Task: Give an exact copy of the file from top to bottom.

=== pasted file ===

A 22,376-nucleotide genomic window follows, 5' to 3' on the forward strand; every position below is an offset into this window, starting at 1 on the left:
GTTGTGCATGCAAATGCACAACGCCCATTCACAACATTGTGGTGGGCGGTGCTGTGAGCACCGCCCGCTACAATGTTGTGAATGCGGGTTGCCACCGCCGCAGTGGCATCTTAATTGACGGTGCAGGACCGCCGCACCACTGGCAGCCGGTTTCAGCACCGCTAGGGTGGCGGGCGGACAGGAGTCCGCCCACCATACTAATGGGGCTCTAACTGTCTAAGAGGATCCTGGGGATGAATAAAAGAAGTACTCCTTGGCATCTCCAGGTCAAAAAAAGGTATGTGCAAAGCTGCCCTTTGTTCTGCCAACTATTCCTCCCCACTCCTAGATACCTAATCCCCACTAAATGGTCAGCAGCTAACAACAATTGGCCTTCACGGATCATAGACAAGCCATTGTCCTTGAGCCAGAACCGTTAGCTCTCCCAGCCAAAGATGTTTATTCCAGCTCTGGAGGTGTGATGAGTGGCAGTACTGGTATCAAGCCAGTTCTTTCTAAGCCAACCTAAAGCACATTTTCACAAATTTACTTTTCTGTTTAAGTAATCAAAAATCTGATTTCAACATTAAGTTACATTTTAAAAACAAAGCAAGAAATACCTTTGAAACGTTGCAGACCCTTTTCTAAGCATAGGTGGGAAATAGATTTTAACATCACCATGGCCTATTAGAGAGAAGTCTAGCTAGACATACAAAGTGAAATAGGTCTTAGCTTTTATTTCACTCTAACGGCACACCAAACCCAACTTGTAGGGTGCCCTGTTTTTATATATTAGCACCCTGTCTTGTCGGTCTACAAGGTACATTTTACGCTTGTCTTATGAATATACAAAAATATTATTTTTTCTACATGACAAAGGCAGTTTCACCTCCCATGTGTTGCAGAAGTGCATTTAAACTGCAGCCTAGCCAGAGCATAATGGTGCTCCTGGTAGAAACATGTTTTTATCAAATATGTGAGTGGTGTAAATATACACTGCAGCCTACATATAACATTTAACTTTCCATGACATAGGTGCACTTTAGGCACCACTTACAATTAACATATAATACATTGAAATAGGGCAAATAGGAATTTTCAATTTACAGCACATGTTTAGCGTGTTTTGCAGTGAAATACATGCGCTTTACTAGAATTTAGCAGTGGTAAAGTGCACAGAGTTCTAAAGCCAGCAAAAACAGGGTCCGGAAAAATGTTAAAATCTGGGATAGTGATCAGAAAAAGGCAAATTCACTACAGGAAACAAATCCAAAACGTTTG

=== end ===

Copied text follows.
A 22,376-nucleotide genomic window follows, 5' to 3' on the forward strand; every position below is an offset into this window, starting at 1 on the left:
GTTGTGCATGCAAATGCACAACGCCCATTCACAACATTGTGGTGGGCGGTGCTGTGAGCACCGCCCGCTACAATGTTGTGAATGCGGGTTGCCACCGCCGCAGTGGCATCTTAATTGACGGTGCAGGACCGCCGCACCACTGGCAGCCGGTTTCAGCACCGCTAGGGTGGCGGGCGGACAGGAGTCCGCCCACCATACTAATGGGGCTCTAACTGTCTAAGAGGATCCTGGGGATGAATAAAAGAAGTACTCCTTGGCATCTCCAGGTCAAAAAAAGGTATGTGCAAAGCTGCCCTTTGTTCTGCCAACTATTCCTCCCCACTCCTAGATACCTAATCCCCACTAAATGGTCAGCAGCTAACAACAATTGGCCTTCACGGATCATAGACAAGCCATTGTCCTTGAGCCAGAACCGTTAGCTCTCCCAGCCAAAGATGTTTATTCCAGCTCTGGAGGTGTGATGAGTGGCAGTACTGGTATCAAGCCAGTTCTTTCTAAGCCAACCTAAAGCACATTTTCACAAATTTACTTTTCTGTTTAAGTAATCAAAAATCTGATTTCAACATTAAGTTACATTTTAAAAACAAAGCAAGAAATACCTTTGAAACGTTGCAGACCCTTTTCTAAGCATAGGTGGGAAATAGATTTTAACATCACCATGGCCTATTAGAGAGAAGTCTAGCTAGACATACAAAGTGAAATAGGTCTTAGCTTTTATTTCACTCTAACGGCACACCAAACCCAACTTGTAGGGTGCCCTGTTTTTATATATTAGCACCCTGTCTTGTCGGTCTACAAGGTACATTTTACGCTTGTCTTATGAATATACAAAAATATTATTTTTTCTACATGACAAAGGCAGTTTCACCTCCCATGTGTTGCAGAAGTGCATTTAAACTGCAGCCTAGCCAGAGCATAATGGTGCTCCTGGTAGAAACATGTTTTTATCAAATATGTGAGTGGTGTAAATATACACTGCAGCCTACATATAACATTTAACTTTCCATGACATAGGTGCACTTTAGGCACCACTTACAATTAACATATAATACATTGAAATAGGGCAAATAGGAATTTTCAATTTACAGCACATGTTTAGCGTGTTTTGCAGTGAAATACATGCGCTTTACTAGAATTTAGCAGTGGTAAAGTGCACAGAGTTCTAAAGCCAGCAAAAACAGGGTCCGGAAAAATGTTAAAATCTGGGATAGTGATCAGAAAAAGGCAAATTCACTACAGGAAACAAATCCAAAACGTTTG